Eat And Drink Sustainably
Outdoor Cookware Pro Tips

Eat And Drink Sustainably

We’re all about good food, but we’re also all about the outdoors (it’s literally in our name). With issues like food waste, single-use plastics, paper waste, and more, there are a lot of ways the food industry is environmentally questionable. We thought of ways to implement our resolution to make food and drink choices more sustainable and keep our outdoor spaces around for generations to come.



When it comes to being earth-friendly, one of the easiest changes to make can be ditching single-use paper and plastics when eating and drinking. If you’re not already using a reusable water bottle you should get on it, but there’s more you can do besides cutting out plastic bottles. Start with your morning joe - use a reusable coffee filter. If drink out, hand your barista a travel coffee mug or make your own traveling french press with the Commuter Javapress. To take it a step further, invest in a reusable silverware set to keep in your car when ordering food to go - and keep one less fork and wrapper out of the landfill.


Our fridges can be a source of lots of plastic waste, but there are easy changes that reduce our food footprint. Use reusable produce bags when shopping at the store, and find grocery stores that sell bulk goods to reduce packaging trash and save money. Store a few reusable bags in the trunk of your car for easy grabbing in the parking lot (we know, we always forget them at home too). At home, swap plastic zipper bags for reusable storage containers.



Paper towels may be easy to use on a camping trip, but are they necessary? 13 billion pounds of paper towels are used each year in the US, a number we can certainly commit to improving. Keep a few microfiber towels in your mess kit and leave the paper towels at home on your next camping trip. By switching our paper towels with camp towels, we can clean up messes without making the earth a mess.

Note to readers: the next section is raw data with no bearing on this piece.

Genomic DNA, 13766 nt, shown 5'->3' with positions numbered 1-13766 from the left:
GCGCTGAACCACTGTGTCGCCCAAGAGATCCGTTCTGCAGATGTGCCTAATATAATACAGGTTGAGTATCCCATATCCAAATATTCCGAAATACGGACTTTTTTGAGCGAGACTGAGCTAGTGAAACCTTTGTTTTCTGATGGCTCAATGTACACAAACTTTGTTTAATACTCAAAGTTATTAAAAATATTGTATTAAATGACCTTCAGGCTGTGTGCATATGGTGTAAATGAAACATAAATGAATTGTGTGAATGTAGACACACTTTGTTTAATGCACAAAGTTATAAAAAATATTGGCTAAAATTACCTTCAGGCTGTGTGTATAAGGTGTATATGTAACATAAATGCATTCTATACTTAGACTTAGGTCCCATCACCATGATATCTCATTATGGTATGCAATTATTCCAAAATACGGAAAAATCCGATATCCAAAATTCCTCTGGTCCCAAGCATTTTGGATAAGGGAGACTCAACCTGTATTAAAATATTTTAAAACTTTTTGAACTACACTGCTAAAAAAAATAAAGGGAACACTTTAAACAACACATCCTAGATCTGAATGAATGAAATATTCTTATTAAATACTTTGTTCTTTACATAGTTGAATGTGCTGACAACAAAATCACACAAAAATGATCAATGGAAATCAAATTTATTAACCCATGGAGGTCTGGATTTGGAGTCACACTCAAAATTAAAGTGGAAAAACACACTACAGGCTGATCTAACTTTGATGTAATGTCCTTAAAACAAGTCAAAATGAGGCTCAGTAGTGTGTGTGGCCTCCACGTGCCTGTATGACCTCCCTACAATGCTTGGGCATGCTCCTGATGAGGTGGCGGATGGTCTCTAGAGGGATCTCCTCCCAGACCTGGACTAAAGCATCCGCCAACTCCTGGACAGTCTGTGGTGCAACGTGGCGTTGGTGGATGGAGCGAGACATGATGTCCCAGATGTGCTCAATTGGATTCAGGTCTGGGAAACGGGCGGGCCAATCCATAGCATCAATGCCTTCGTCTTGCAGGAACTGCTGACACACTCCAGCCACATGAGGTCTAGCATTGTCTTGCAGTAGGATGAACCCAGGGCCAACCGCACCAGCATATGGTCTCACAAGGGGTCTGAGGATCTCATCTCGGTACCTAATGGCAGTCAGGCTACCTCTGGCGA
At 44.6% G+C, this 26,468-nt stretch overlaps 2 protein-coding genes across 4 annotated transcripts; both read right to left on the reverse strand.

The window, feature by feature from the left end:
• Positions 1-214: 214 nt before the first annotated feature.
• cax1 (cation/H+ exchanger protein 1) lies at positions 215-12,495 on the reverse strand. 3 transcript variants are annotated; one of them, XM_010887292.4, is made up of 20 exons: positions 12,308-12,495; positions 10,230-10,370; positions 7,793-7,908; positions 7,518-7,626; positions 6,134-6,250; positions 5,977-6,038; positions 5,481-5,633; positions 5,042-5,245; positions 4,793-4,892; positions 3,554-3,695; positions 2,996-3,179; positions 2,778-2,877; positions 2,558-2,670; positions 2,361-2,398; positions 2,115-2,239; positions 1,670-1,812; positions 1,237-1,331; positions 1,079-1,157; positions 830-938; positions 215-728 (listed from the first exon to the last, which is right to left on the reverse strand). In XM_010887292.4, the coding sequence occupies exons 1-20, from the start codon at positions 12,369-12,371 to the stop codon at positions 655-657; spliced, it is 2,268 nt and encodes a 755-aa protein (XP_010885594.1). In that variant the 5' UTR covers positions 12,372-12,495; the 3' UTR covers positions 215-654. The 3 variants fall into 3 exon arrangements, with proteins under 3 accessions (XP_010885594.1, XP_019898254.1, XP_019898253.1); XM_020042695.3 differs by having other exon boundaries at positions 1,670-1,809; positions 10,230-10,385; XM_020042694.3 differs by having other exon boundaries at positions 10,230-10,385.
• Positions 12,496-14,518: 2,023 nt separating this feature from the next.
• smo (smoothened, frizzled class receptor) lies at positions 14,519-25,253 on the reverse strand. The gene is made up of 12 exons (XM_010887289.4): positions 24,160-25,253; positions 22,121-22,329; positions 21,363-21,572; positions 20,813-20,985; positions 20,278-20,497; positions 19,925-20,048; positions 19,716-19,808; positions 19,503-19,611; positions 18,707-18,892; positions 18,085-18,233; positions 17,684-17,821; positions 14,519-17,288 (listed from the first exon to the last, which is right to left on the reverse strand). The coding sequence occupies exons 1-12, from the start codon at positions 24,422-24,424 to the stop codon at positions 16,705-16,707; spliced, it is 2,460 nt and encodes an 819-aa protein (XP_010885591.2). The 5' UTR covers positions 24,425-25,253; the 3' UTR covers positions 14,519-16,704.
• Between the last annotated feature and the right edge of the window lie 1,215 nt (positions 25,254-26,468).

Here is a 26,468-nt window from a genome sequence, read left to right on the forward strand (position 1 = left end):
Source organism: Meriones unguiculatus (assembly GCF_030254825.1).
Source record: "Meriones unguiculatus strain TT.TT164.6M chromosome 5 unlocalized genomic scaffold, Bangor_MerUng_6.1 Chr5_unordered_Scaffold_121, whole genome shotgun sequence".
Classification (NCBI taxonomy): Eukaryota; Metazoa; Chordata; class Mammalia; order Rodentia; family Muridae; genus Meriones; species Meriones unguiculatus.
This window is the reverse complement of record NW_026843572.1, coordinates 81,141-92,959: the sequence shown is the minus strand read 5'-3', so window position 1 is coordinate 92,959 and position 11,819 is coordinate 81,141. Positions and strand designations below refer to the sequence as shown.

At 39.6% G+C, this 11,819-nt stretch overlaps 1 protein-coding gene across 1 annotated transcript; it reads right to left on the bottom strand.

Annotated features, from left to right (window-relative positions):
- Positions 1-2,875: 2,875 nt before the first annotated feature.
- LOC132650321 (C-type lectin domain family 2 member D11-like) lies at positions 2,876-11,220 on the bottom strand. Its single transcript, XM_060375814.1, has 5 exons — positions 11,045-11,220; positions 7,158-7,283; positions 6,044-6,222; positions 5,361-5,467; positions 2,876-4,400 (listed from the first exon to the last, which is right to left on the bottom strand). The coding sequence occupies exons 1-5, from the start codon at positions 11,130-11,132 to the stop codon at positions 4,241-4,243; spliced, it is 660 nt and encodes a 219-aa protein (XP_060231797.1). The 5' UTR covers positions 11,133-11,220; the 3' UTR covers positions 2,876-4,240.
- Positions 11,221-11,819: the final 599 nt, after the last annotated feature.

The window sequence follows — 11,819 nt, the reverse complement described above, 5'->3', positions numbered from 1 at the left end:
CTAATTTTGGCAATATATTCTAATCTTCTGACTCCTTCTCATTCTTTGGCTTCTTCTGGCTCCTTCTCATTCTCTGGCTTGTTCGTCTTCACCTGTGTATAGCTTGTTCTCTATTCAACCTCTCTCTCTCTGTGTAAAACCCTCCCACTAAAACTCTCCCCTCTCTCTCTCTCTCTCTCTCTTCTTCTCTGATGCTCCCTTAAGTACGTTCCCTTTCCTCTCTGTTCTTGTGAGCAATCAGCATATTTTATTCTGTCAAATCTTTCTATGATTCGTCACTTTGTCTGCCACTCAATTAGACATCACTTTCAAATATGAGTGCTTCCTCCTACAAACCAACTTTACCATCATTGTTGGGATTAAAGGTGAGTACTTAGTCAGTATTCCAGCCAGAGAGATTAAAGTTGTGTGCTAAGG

Reducing trash helps when we shop for our food, but the food we buy can make a difference as well. We can reduce the impact of our food choices by picking in-season produce and supporting local suppliers for produce, dairy, and meats. Eating less meat can drastically reduce your food footprint, as does cooking for yourself instead of consuming processed foods. Picking “ugly” produce makes a difference too, as many of the fruits and vegetables with slight deformities get thrown away at grocery stores. Best yet, grow your own food for a combination of food appreciation and outdoor recreation.


Last but not least, we can reduce our food waste by composting. Composting is perfect for fertilizing the aforementioned garden and doable in any living space (no, you don’t have to live on a farm to compost). Many cities offer compost collection, but there are hundreds of videos online for setting up a personal composting bin in your home. Not only does composting keep food from rotting for hundreds of years in landfills, it can also help you realize how much food you actually waste over time.

The only thing we love more than good food is our wild spaces, and we can use our food choices to reduce our impact on the earth we love. Here’s to a more sustainable 2020! Learn more about the sustainable efforts GSI Outdoors' is making here